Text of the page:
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Matt Barnes eager to follow in Kobe Bryant's shadows

July 27, 2010 |  7:05 pm

At some point in his playing career at UCLA from 1998 to 2002, Matt Barnes witnessed Kobe Bryantworking out at Pauley Pavilion and performing a feat only he could pull off.

"I remember he had a broken right hand and I was just amazed he did his whole workout left-handed," Barnes recalled with a laugh Tuesday when was introduced at the Lakers' practice facility in El Segundo as the team's newest member. "It was kind of crazy."

That makes two of them.

Bryant and Barnes are nowhere near each other in playing stature. The former has collected five championship rings. The latter agreed to a two-year deal worth $3.6 million, with a player option for his second season, so he could realistically pursue a first title. Bryant continues to fuel conversation on the Lakers' greatest-all-time players list. Barnes joins his eighth NBA team since leaving UCLA and the Northern California native finally landed in a place that he called a "lifelong dream." Bryant is arguably bigger than the Lakers' franchise, as indicated by the admission by Lakers General Manager Mitch Kupchak that Bryant works with his own medical staff at times, and that the GM wasn't completely sure whether Bryant would have surgery this off-season for his right index finger. Barnes accepted less money to join the Lakers after rejecting the guaranteed $7 million Cleveland offered, expressed no expectations on minutes and said, "I hope I'm one of those small pieces that helps get that third straight title."

But as far as the crazy part? Yeah, they've both got it. Barnes is crazy enough not to have felt intimidated while testily guarding Bryant, most recently in the Orlando Magic's 96-94 regular-season victory in March when Barnes pretended to inbound the ball toward Bryant's face. Bryant's crazy enough to see that as a sign that Barnes would be a good teammate. Therefore, it's no coincidence that the two used the word "crazy" when they exchanged text messages this off-season.

"He told me anyone crazy enough to (explicit word)  mess with me is crazy enough to play with me," Barnes recalled. "Let’s get it done. He’s one of the best competitors to play the game. I played with a lot of the same fire he does. Finally after eight years in my career, I’m finally done guarding him except in practice. I’m glad he’s going to be on my side hitting those game winners rather than hitting them on me or see him hit them on my team."

Yet, Barnes is still in the transition phase of transforming from foe to teammate. Barnes tweeted last nighta question to Lakers fans that still leaves them conflicted: "Quick question?? All those LAKER fans that hated me you rolln or yall still cool on me. . .Hahahaa We family now rite???????????????????????" There are rumblings that Orlando's refusal even to offer Barnes a contract indicated he disrupted the Magic's locker room. But there's excitement that his relentless work ethic and energy will help maintain the Lakers' excitement level, particularly during the NBA dog days. There's a hesitation to forgive what Barnes did to Bryant last season. But there's consideration that Bryant doesn't care one bit for a very simple reason.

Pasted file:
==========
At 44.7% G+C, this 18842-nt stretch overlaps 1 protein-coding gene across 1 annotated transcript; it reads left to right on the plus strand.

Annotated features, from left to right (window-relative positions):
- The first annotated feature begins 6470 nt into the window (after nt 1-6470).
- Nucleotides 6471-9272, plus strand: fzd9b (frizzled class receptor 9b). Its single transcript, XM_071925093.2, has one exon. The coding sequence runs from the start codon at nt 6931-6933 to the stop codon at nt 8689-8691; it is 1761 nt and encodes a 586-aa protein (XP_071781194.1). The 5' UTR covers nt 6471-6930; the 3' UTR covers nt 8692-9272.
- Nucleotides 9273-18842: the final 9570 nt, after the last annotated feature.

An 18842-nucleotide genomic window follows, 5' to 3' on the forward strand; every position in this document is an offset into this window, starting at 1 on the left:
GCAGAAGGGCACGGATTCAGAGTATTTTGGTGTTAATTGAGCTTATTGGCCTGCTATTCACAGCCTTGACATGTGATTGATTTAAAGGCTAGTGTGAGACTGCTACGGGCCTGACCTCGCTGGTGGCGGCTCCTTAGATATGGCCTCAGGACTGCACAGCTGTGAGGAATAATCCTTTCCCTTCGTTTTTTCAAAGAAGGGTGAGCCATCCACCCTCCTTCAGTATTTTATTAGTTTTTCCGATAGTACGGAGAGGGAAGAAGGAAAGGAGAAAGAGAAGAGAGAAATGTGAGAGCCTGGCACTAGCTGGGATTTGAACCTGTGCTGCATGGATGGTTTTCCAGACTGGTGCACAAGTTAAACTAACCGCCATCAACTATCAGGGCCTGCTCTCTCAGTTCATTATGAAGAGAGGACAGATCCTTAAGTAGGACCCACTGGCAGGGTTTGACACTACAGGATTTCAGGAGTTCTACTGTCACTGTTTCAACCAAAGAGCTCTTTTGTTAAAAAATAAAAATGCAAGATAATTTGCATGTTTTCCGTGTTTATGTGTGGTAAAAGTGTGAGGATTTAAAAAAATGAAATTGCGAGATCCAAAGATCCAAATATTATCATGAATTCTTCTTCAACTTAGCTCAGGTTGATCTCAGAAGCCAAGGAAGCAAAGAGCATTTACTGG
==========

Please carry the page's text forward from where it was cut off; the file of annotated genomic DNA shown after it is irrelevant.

"I think he respects the people that compete the hardest," Kupchak said of Bryant's view toward Barnes, whom Kupchak said "has been on our radar for years."

"I think what it says about him is he’s not really in a popularity contest to make friends with players," Kupchak said. "He wants players that will stand beside him and behind him and compete as hard as he competes no matter what historical background they have. I think that’s what it is. He just wants to win."

That's why Bryant immediately answered Barnes' text message, as he recalled, expressing interest in becoming a Laker. Barnes had grown up rooting for the Lakers, idolized Magic Johnson and longingly respected Bryant from afar even through those contentious matchups. Bryant's immediate response demonstrated the feeling was mutual. The conversations temporarily stopped once it appeared Barnes would join Toronto after agreeing to a two-year, $9-million contract through a sign-and-trade, but the deal fell through after the league's salary-cap rules prevented the Magic from offering that money. The two immediately picked up the texting, a factor Kupchak said "didn't matter" in securing Barnes, but one he acknowledged helped keep the GM in the loop.

"His approach was kind of like, 'This is what I’m hearing,' " Kupchak said of Bryant. "He never said, 'What are you going to do, this is what I want you to do.' It was, 'This is what I’m hearing.' Apparently, they had a dialog that went on for quite some time."

And the reasons are obvious. They are fairly similar. Bryant may be the team's leading scorer, and Barnes may only be expected to back up Ron Artest and provide insurance in case Luke Walton is limited next season because of back issues. But the intense exterior and the relentless work ethic tie the two together and hold more bearing than any heated matchups. It's the kind of mind-set that attracted Bryant to Artest, convinced Bryant to visit Raja Bell and enticed him to text Barnes. It was simply a small piece to the championship puzzle, but an important one.

"Me and Kobe are cool," Barnes said. "We’ve been cool. I think the media made it more than it was. We were just two competitors competing. We both wanted our teams to win. It got a little feisty. Neither of us backed down and last year we got the win, but this year I’m fighting with them. I couldn’t ask to fight with a better competitor."

--Mark Medina

Follow the L.A. Times Lakers blog on Twitter: twitter.com/latmedina. E-mail the Lakers blog at mgmedin@gmail.com


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